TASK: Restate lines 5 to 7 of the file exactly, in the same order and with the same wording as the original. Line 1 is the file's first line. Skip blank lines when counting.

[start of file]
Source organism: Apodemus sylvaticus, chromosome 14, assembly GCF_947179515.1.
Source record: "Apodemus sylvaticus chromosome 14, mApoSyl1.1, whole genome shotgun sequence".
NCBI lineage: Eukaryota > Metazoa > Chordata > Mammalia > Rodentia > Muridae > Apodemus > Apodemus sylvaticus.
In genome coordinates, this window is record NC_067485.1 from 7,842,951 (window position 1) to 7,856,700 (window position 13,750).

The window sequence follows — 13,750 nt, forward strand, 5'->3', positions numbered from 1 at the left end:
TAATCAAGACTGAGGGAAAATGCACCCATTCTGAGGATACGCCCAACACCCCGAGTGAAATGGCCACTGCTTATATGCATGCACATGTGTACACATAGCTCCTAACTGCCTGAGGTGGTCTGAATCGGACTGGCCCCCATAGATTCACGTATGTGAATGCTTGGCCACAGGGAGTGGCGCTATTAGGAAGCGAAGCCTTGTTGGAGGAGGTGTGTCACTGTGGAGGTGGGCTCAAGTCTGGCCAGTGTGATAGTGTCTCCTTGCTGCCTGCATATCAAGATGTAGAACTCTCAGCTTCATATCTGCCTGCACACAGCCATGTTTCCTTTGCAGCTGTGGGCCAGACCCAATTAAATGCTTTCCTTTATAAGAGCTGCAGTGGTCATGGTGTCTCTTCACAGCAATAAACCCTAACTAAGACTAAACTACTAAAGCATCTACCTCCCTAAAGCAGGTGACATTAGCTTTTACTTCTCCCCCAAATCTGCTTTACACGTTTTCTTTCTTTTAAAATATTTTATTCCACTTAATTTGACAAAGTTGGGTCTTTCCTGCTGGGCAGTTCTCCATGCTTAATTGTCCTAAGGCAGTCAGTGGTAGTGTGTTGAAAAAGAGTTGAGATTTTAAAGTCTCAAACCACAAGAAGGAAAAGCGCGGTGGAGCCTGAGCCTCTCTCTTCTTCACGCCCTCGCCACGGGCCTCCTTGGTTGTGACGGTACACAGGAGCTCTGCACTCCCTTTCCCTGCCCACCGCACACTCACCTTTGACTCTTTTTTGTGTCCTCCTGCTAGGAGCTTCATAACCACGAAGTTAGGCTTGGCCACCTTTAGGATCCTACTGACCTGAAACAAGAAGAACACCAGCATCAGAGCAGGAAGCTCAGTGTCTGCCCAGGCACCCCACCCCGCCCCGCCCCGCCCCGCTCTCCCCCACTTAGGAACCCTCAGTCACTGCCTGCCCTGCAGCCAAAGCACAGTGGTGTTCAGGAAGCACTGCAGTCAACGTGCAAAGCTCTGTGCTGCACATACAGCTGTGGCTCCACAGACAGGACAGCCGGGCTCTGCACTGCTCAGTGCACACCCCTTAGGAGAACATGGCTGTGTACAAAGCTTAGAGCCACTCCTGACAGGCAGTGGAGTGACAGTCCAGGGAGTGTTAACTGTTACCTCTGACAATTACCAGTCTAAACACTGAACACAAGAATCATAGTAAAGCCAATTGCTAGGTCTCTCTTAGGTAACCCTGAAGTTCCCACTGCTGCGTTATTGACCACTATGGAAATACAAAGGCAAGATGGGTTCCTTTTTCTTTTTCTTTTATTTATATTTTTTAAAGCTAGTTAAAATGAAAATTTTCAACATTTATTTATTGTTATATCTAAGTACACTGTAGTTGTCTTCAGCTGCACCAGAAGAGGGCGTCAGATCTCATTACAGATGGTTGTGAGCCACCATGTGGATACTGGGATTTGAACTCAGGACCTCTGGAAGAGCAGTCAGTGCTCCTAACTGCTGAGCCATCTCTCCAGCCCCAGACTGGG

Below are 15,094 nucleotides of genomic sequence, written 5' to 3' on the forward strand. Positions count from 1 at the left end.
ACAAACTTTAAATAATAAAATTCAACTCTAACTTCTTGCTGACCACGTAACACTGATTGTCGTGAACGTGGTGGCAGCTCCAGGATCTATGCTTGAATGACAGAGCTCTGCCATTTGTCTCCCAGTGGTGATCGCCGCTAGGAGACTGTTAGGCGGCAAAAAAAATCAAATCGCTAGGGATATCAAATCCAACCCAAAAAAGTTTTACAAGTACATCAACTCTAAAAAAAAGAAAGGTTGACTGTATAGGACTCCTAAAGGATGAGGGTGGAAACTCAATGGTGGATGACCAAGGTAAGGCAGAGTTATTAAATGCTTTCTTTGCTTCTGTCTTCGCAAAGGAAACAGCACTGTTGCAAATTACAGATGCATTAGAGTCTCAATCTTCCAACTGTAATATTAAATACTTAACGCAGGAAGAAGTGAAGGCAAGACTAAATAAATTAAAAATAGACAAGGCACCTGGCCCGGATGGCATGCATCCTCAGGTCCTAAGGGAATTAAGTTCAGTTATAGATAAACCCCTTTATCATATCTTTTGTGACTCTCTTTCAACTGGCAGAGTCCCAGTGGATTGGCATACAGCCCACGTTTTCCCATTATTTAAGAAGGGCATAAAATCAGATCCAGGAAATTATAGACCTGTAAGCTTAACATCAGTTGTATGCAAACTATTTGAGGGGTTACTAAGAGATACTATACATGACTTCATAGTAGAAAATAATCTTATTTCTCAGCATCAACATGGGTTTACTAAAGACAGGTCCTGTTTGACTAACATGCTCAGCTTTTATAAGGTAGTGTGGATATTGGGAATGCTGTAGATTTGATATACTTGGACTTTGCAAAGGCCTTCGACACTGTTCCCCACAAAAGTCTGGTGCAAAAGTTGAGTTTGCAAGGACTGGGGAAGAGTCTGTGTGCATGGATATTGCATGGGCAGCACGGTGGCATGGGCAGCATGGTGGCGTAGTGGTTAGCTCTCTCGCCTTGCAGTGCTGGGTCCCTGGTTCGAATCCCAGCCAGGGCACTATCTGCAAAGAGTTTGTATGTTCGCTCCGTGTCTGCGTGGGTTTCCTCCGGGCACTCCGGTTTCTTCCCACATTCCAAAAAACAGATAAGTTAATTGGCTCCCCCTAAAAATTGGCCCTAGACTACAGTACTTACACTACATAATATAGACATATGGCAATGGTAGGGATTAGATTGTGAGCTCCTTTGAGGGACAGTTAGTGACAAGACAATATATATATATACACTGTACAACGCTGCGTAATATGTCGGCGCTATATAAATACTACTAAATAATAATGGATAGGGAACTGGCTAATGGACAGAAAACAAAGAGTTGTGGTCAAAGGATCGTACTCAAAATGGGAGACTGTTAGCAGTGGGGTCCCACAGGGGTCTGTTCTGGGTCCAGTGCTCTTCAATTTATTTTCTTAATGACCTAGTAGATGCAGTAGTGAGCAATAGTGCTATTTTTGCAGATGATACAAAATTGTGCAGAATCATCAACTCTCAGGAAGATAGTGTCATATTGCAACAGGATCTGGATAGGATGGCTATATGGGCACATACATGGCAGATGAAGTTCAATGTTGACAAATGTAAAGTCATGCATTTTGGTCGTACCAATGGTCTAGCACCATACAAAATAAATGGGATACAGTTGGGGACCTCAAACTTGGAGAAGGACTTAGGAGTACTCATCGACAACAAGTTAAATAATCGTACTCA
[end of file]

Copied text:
The window sequence follows — 13,750 nt, forward strand, 5'->3', positions numbered from 1 at the left end:
TAATCAAGACTGAGGGAAAATGCACCCATTCTGAGGATACGCCCAACACCCCGAGTGAAATGGCCACTGCTTATATGCATGCACATGTGTACACATAGCTCCTAACTGCCTGAGGTGGTCTGAATCGGACTGGCCCCCATAGATTCACGTATGTGAATGCTTGGCCACAGGGAGTGGCGCTATTAGGAAGCGAAGCCTTGTTGGAGGAGGTGTGTCACTGTGGAGGTGGGCTCAAGTCTGGCCAGTGTGATAGTGTCTCCTTGCTGCCTGCATATCAAGATGTAGAACTCTCAGCTTCATATCTGCCTGCACACAGCCATGTTTCCTTTGCAGCTGTGGGCCAGACCCAATTAAATGCTTTCCTTTATAAGAGCTGCAGTGGTCATGGTGTCTCTTCACAGCAATAAACCCTAACTAAGACTAAACTACTAAAGCATCTACCTCCCTAAAGCAGGTGACATTAGCTTTTACTTCTCCCCCAAATCTGCTTTACACGTTTTCTTTCTTTTAAAATATTTTATTCCACTTAATTTGACAAAGTTGGGTCTTTCCTGCTGGGCAGTTCTCCATGCTTAATTGTCCTAAGGCAGTCAGTGGTAGTGTGTTGAAAAAGAGTTGAGATTTTAAAGTCTCAAACCACAAGAAGGAAAAGCGCGGTGGAGCCTGAGCCTCTCTCTTCTTCACGCCCTCGCCACGGGCCTCCTTGGTTGTGACGGTACACAGGAGCTCTGCACTCCCTTTCCCTGCCCACCGCACACTCACCTTTGACTCTTTTTTGTGTCCTCCTGCTAGGAGCTTCATAACCACGAAGTTAGGCTTGGCCACCTTTAGGATCCTACTGACCTGAAACAAGAAGAACACCAGCATCAGAGCAGGAAGCTCAGTGTCTGCCCAGGCACCCCACCCCGCCCCGCCCCGCCCCGCTCTCCCCCACTTAGGAACCCTCAGTCACTGCCTGCCCTGCAGCCAAAGCACAGTGGTGTTCAGGAAGCACTGCAGTCAACGTGCAAAGCTCTGTGCTGCACATACAGCTGTGGCTCCACAGACAGGACAGCCGGGCTCTGCACTGCTCAGTGCACACCCCTTAGGAGAACATGGCTGTGTACAAAGCTTAGAGCCACTCCTGACAGGCAGTGGAGTGACAGTCCAGGGAGTGTTAACTGTTACCTCTGACAATTACCAGTCTAAACACTGAACACAAGAATCATAGTAAAGCCAATTGCTAGGTCTCTCTTAGGTAACCCTGAAGTTCCCACTGCTGCGTTATTGACCACTATGGAAATACAAAGGCAAGATGGGTTCCTTTTTCTTTTTCTTTTATTTATATTTTTTAAAGCTAGTTAAAATGAAAATTTTCAACATTTATTTATTGTTATATCTAAGTACACTGTAGTTGTCTTCAGCTGCACCAGAAGAGGGCGTCAGATCTCATTACAGATGGTTGTGAGCCACCATGTGGATACTGGGATTTGAACTCAGGACCTCTGGAAGAGCAGTCAGTGCTCCTAACTGCTGAGCCATCTCTCCAGCCCCAGACTGGG

Below are 15,094 nucleotides of genomic sequence, written 5' to 3' on the forward strand. Positions count from 1 at the left end.